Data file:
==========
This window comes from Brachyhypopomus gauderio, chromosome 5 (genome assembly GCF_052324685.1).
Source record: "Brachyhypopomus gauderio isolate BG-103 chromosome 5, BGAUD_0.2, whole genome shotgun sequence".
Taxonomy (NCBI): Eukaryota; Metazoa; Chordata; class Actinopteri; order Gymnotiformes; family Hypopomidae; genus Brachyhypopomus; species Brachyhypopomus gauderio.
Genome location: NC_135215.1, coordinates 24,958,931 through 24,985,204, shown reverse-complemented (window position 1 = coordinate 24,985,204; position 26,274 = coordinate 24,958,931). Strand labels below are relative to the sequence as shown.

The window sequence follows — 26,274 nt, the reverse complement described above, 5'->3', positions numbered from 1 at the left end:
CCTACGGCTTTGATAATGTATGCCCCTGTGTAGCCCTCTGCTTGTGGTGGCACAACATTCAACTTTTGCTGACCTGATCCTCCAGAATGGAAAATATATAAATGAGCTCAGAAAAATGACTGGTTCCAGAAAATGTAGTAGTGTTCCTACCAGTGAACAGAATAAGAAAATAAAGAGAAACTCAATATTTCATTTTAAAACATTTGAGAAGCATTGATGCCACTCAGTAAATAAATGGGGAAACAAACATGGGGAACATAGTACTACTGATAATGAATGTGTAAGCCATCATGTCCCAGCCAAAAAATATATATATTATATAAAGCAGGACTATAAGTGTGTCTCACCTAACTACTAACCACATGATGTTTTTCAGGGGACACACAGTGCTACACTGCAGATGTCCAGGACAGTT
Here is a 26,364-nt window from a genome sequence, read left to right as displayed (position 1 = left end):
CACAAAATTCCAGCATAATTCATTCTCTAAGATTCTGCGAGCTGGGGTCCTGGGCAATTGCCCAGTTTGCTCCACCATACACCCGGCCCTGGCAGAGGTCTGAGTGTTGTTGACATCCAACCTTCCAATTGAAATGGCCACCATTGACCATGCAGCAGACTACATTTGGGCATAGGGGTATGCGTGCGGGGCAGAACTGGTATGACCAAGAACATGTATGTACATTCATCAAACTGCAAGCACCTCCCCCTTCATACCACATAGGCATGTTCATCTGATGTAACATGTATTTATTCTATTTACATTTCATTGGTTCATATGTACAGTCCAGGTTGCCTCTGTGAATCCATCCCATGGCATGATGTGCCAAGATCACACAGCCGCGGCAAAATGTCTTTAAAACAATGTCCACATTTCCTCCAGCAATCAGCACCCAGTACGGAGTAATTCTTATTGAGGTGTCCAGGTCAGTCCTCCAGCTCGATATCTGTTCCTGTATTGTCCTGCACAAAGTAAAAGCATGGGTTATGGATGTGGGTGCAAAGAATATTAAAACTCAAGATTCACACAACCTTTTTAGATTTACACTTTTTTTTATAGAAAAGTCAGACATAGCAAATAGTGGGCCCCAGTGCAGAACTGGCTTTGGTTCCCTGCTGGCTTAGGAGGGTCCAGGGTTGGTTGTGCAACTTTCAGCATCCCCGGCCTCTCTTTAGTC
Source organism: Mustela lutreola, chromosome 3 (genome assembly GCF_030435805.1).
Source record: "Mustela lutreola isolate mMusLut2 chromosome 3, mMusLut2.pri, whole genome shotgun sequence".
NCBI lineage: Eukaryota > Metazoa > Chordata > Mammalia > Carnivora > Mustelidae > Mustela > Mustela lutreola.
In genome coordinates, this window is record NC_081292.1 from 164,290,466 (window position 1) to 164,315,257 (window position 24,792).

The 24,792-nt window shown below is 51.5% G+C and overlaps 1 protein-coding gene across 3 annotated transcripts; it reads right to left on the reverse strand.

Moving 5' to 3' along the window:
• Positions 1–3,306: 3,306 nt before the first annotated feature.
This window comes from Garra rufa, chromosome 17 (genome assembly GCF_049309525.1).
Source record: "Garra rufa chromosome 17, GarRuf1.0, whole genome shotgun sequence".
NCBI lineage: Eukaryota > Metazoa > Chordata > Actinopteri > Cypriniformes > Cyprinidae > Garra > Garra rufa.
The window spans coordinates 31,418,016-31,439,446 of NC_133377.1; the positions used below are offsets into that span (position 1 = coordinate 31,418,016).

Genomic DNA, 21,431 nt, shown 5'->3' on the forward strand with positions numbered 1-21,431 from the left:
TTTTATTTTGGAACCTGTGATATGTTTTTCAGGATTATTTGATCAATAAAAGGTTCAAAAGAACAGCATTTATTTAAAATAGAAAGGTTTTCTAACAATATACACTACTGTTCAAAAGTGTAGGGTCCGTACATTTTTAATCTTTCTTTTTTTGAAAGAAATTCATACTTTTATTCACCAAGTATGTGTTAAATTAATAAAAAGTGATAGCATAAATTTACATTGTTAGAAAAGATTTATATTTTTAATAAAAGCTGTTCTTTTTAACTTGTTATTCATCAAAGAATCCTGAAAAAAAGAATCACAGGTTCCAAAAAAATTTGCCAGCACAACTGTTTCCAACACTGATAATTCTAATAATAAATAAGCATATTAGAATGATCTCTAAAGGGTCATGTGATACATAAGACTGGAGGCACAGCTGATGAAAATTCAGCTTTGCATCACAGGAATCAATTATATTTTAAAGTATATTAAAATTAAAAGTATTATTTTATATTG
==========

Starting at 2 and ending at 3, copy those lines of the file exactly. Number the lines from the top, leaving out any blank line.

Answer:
Source record: "Brachyhypopomus gauderio isolate BG-103 chromosome 5, BGAUD_0.2, whole genome shotgun sequence".
Taxonomy (NCBI): Eukaryota; Metazoa; Chordata; class Actinopteri; order Gymnotiformes; family Hypopomidae; genus Brachyhypopomus; species Brachyhypopomus gauderio.